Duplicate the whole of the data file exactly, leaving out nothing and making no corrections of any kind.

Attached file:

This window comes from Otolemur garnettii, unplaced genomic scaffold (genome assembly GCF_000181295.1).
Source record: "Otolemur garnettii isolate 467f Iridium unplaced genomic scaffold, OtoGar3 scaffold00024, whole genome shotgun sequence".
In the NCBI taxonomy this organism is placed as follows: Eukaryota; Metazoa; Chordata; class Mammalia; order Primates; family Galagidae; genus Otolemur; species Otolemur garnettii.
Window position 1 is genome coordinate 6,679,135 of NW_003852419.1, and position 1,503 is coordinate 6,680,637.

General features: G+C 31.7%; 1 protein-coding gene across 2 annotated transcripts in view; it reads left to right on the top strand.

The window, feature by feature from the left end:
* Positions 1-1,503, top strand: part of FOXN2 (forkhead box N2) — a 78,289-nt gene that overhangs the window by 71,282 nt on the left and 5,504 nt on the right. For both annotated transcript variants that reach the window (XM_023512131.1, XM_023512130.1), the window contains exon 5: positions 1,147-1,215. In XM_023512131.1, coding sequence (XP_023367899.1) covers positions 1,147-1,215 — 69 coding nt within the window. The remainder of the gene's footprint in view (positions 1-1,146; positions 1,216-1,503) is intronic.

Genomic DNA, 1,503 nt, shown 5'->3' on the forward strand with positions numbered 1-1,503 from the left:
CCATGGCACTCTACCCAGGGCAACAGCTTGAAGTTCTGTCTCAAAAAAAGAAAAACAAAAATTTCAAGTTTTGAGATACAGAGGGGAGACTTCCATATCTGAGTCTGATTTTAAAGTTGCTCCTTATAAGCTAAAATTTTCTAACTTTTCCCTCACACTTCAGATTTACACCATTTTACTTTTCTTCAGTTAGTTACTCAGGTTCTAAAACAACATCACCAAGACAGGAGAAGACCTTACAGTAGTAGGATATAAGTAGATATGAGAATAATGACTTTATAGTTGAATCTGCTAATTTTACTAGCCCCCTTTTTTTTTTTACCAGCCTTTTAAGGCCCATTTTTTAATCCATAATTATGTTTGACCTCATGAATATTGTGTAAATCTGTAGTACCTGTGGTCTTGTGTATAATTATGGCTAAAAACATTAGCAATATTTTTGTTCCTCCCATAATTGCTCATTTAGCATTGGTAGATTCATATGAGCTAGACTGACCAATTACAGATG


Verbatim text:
This window comes from Otolemur garnettii, unplaced genomic scaffold (genome assembly GCF_000181295.1).
Source record: "Otolemur garnettii isolate 467f Iridium unplaced genomic scaffold, OtoGar3 scaffold00024, whole genome shotgun sequence".
In the NCBI taxonomy this organism is placed as follows: Eukaryota; Metazoa; Chordata; class Mammalia; order Primates; family Galagidae; genus Otolemur; species Otolemur garnettii.
Window position 1 is genome coordinate 6,679,135 of NW_003852419.1, and position 1,503 is coordinate 6,680,637.

General features: G+C 31.7%; 1 protein-coding gene across 2 annotated transcripts in view; it reads left to right on the top strand.

The window, feature by feature from the left end:
* Positions 1-1,503, top strand: part of FOXN2 (forkhead box N2) — a 78,289-nt gene that overhangs the window by 71,282 nt on the left and 5,504 nt on the right. For both annotated transcript variants that reach the window (XM_023512131.1, XM_023512130.1), the window contains exon 5: positions 1,147-1,215. In XM_023512131.1, coding sequence (XP_023367899.1) covers positions 1,147-1,215 — 69 coding nt within the window. The remainder of the gene's footprint in view (positions 1-1,146; positions 1,216-1,503) is intronic.

Genomic DNA, 1,503 nt, shown 5'->3' on the forward strand with positions numbered 1-1,503 from the left:
CCATGGCACTCTACCCAGGGCAACAGCTTGAAGTTCTGTCTCAAAAAAAGAAAAACAAAAATTTCAAGTTTTGAGATACAGAGGGGAGACTTCCATATCTGAGTCTGATTTTAAAGTTGCTCCTTATAAGCTAAAATTTTCTAACTTTTCCCTCACACTTCAGATTTACACCATTTTACTTTTCTTCAGTTAGTTACTCAGGTTCTAAAACAACATCACCAAGACAGGAGAAGACCTTACAGTAGTAGGATATAAGTAGATATGAGAATAATGACTTTATAGTTGAATCTGCTAATTTTACTAGCCCCCTTTTTTTTTTTACCAGCCTTTTAAGGCCCATTTTTTAATCCATAATTATGTTTGACCTCATGAATATTGTGTAAATCTGTAGTACCTGTGGTCTTGTGTATAATTATGGCTAAAAACATTAGCAATATTTTTGTTCCTCCCATAATTGCTCATTTAGCATTGGTAGATTCATATGAGCTAGACTGACCAATTACAGATG